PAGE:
Winteregg appears to have the wind at his back. Polls have long shown national disapproval of Boehner. More important to local politics, however, is a September survey conducted by Human Events that asked Republicans in Boehner's district if he should "continue to support amnesty for illegal aliens." Seventy percent said no. 

"Amnesty," of course, is a vexed word, and Republicans who want to see movement on immigration do their best to avoid it. Yet Cruz has already said that immigration reform should only be about securing the borders and improving legal immigration. Whether you call it "legal status" or a "pathway to citizenship," it's amnesty to the tea party. Of course, a lot can happen between now and May 6, and Boehner continues to enjoy establishment support (Republicans in Butler County, Ohio, endorsed him last month). 

Even so, the time to act may be now or never.

Update (4:19 p.m. ET): In his weekly news conference Thursday, Boehner said he now questions whether immigration reform can pass the House this year because of "widespread doubt about whether this administration can be trusted to enforce our laws." In other words, his conference won't support granting "legal status," as Boehner proposed last week, to undocumented immigrants until the Obama administration secures the borders. This is a rather strange excuse, since the border has rarely been this secure. In 2012, the Obama administration poured $18 billion into border security and doubled the number of patrol agents.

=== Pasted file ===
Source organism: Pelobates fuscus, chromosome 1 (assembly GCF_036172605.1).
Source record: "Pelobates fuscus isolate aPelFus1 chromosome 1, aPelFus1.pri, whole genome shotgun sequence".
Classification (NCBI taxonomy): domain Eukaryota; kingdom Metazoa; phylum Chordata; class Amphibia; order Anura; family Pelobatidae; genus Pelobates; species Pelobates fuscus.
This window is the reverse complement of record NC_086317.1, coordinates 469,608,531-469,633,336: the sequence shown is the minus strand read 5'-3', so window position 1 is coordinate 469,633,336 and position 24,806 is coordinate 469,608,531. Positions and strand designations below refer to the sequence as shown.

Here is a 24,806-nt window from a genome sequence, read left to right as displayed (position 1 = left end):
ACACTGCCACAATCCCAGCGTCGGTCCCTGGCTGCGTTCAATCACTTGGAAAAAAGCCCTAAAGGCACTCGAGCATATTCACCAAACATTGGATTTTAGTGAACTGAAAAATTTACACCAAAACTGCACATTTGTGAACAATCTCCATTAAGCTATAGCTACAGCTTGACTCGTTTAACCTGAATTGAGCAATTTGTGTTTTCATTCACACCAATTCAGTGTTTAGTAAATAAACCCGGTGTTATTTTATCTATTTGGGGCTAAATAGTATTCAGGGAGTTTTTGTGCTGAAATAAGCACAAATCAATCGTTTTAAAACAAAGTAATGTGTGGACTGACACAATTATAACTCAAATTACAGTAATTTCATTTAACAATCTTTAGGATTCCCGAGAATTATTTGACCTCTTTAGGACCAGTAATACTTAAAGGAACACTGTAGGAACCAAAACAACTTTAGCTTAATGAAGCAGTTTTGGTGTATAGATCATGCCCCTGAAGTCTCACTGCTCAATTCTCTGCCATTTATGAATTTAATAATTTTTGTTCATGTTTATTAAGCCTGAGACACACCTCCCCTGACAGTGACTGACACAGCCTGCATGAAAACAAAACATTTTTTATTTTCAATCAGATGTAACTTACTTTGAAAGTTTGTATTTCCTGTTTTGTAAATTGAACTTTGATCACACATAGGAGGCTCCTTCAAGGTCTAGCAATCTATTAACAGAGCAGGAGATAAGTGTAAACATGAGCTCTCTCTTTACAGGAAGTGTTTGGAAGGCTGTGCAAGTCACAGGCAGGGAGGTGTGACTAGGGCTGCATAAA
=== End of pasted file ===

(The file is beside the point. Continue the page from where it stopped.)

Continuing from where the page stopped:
The real problem for Boehner is that tea party Republicans believe any attempt to reform immigration is a violation of conservative principle. In proposing legislation that called for "legal status" but not a "pathway to citizenship," as the Senate bill does, the speaker was testing whether his conference considered "legal status" as meaning the same as "amnesty."

Evidently, it does. 

Moreover, Boehner appears to be choosing his own fortunes over the fortunes of his party. He was risking not only his speakership by pressing forward with immigration reform but also his House seat. The more he pushed for reform, the more he jeopardized his future. Perhaps there is a way out of the Republican immigration dilemma. So far, it doesn't look good.

John Stoehr is a lecturer in political science at Yale and the 2016 Koeppel Journalism Fellow at Wesleyan.

The views expressed in this article are the author's own and do not necessarily reflect Al Jazeera America's editorial policy.